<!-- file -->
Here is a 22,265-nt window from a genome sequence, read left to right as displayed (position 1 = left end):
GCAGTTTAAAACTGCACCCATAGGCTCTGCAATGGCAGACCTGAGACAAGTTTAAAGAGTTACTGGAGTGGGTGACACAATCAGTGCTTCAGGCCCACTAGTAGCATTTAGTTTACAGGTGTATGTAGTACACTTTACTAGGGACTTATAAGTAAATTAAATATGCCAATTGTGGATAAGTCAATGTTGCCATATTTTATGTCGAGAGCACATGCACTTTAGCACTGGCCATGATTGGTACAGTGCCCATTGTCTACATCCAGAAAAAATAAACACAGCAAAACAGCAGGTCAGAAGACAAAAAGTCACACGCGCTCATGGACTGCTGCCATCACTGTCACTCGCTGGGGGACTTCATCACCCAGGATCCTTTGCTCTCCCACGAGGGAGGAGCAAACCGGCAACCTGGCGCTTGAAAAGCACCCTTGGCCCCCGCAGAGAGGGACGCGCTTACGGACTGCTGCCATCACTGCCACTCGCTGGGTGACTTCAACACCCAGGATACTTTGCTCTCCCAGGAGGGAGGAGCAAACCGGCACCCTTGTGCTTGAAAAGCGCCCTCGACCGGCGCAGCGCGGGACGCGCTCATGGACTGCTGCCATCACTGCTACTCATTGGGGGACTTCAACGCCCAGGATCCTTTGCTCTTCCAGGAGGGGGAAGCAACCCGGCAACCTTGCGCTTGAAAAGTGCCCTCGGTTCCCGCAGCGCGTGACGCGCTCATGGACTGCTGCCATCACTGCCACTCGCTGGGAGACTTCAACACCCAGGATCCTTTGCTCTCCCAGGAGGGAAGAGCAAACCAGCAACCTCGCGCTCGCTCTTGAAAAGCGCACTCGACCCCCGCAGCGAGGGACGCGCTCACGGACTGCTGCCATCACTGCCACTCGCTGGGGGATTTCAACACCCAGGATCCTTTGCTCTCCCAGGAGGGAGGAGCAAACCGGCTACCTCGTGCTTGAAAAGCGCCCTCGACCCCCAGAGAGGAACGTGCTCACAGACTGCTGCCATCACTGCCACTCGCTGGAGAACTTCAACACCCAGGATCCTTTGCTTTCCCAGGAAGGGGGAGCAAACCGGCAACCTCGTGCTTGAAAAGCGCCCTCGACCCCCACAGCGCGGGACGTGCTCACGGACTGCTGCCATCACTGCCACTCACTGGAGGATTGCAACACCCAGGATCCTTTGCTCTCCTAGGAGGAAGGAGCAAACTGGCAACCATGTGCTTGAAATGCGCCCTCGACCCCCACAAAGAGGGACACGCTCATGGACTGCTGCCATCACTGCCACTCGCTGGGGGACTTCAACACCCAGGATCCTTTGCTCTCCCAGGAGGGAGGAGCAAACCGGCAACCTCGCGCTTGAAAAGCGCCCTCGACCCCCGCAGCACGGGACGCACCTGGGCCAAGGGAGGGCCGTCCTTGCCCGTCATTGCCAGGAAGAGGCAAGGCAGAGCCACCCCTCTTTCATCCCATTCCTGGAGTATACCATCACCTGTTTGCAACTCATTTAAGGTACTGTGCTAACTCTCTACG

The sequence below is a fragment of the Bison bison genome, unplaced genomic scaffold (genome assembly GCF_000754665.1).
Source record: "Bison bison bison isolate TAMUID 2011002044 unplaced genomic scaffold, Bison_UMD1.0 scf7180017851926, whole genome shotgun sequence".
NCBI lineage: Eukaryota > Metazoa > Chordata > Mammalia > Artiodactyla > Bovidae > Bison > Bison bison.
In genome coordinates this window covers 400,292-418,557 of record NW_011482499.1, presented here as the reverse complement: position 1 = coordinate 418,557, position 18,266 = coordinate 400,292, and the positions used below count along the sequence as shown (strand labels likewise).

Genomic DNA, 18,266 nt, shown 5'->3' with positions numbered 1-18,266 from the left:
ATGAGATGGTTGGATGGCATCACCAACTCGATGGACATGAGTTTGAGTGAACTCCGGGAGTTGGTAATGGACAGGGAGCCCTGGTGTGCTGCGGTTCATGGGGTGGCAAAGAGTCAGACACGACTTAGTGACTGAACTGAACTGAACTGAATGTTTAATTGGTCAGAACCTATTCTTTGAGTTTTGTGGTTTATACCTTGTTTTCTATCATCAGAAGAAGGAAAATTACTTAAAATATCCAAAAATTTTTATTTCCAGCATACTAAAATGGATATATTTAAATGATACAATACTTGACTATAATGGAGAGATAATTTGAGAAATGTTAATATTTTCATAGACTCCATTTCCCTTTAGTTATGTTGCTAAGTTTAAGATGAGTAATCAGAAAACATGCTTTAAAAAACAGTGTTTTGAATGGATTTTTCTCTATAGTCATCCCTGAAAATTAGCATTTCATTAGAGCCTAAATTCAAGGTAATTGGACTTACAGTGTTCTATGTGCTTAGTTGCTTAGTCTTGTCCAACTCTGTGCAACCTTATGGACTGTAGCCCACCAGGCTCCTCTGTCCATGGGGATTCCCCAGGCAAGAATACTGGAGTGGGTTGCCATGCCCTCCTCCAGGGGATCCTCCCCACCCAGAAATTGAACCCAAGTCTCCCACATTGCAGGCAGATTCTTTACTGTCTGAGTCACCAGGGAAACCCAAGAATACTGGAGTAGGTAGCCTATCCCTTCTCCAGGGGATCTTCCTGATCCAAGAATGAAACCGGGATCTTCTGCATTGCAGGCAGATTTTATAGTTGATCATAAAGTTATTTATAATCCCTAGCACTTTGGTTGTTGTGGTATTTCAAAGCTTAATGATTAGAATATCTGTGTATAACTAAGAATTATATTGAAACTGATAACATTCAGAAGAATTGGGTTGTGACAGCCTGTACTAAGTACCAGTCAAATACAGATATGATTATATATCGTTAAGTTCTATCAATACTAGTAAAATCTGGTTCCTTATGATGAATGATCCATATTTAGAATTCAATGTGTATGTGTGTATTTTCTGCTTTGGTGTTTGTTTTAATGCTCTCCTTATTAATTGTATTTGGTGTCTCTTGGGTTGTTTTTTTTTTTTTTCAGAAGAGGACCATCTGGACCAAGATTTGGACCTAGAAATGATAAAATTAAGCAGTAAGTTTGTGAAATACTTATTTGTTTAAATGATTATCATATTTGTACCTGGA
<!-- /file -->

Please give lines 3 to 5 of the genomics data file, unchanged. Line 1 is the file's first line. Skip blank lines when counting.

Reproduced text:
The sequence below is a fragment of the Bison bison genome, unplaced genomic scaffold (genome assembly GCF_000754665.1).
Source record: "Bison bison bison isolate TAMUID 2011002044 unplaced genomic scaffold, Bison_UMD1.0 scf7180017851926, whole genome shotgun sequence".
NCBI lineage: Eukaryota > Metazoa > Chordata > Mammalia > Artiodactyla > Bovidae > Bison > Bison bison.